Cattle join farmyard of potential influenza carriers.
Cattle, like pigs and birds, may carry new flu strains.
Cattle could act as a breeding ground for future flu outbreaks. So say researchers tracking emerging strains in animals in the hope of averting further human pandemics.
Killing nearly half a million people worldwide, the last flu pandemic swept the globe in 1968. Flu viruses originate in wild birds and are thought to become lethal when they cross into poultry or pigs. In cells infected with another flu variety, the viruses pick up genes that enable them to infect humans.
Each year, new predominant flu strains emerge through a shuffling of the proteins in the viral coat. Annual vaccines are targeted against this. But varieties that jump to humans directly from animals are so different that our innate immunity and current vaccines are useless.
Such killer strains strike every 30-40 years: "Its now 34 years since the last pandemic; thats why everyone is quite twitchy," says Brown.
The danger was highlighted in 1997, when six of 18 people infected were killed by a bird flu that crossed into humans in the poultry markets of Hong Kong. Unable to spread from person to person, this flu died with its victims - but another killer flu is expected to follow. "It could spread across the globe before a vaccine could be prepared," says Brown.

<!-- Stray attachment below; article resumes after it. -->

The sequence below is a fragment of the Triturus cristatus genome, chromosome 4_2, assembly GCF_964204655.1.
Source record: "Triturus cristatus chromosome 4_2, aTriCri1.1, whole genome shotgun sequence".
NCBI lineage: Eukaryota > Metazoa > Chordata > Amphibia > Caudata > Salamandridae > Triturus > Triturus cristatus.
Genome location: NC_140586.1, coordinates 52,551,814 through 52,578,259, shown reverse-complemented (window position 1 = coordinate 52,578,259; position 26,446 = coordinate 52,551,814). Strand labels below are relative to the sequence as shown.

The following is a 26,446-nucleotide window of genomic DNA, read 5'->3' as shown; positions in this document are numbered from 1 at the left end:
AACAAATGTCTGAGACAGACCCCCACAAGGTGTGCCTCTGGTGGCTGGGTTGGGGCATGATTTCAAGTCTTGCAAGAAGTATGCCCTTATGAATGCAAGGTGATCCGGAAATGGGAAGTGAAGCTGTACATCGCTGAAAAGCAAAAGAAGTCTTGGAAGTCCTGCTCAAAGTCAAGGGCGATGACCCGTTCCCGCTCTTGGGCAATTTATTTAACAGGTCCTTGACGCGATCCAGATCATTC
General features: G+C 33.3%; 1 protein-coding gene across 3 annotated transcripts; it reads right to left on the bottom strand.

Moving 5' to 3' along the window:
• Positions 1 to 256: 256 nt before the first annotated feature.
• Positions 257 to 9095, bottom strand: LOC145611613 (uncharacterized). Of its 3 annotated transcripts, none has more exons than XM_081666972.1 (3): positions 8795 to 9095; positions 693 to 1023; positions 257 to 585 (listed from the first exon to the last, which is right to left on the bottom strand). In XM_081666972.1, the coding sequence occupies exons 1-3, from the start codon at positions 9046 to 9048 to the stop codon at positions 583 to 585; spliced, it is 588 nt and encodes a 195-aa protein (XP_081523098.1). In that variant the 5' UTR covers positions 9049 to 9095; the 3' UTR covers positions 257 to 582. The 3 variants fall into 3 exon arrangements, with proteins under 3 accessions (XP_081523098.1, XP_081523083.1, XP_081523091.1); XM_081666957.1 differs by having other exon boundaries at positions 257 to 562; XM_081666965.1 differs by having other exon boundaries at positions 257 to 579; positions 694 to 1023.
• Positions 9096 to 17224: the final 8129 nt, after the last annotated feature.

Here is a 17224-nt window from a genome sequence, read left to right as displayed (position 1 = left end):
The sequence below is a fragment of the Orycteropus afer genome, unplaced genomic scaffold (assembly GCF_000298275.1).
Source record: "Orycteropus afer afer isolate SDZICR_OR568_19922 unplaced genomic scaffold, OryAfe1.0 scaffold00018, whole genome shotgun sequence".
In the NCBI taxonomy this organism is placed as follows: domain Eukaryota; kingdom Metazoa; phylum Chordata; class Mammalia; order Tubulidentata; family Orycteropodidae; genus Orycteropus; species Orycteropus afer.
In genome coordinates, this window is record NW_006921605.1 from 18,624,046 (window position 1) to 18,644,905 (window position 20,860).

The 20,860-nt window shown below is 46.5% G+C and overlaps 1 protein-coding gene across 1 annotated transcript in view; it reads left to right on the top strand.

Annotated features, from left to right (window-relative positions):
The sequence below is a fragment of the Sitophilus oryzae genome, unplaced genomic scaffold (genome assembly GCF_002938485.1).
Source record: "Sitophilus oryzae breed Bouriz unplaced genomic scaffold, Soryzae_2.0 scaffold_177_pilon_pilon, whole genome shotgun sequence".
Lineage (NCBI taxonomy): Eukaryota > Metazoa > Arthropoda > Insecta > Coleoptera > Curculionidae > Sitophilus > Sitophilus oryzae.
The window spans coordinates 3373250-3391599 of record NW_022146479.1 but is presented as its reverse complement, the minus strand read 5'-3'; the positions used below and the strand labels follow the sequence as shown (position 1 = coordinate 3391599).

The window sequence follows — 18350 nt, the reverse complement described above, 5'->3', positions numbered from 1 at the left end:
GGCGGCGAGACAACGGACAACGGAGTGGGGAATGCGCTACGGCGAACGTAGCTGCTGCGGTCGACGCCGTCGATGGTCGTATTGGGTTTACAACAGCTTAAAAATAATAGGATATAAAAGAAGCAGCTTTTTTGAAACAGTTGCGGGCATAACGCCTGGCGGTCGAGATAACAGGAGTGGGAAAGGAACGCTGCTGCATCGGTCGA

Most predict that the next pandemic will emerge in Southeast Asia, like the previous two. There, wild birds, poultry, pigs and people mix in the market-places. "Live poultry markets are the breeding ground of these viruses," says Robert Webster, director of the WHO Collaborating Center on the Ecology of Influenza Viruses in Lower Animals and Birds.
The tracking of animal viruses needs to be intensified, argues Webster: "It is still in its infancy."
In efforts to thwart the next outbreak, Browns team have documented the genetic differences between numerous bird flu variants circulating around Europe and the Middle East; previous studies concentrated on Asia. Using this information, the group hope to pinpoint the origins of human viruses more accurately.
Ultimately, researchers want to identify the genetic changes that allow a virus to jump species, and to detect potential pandemics in time to prepare vaccines. Browns team contribute to the World Health Organizations influenza surveillance network, FluNet, which monitors human and animal flu strains.
HELEN PEARSON | © Nature News Service
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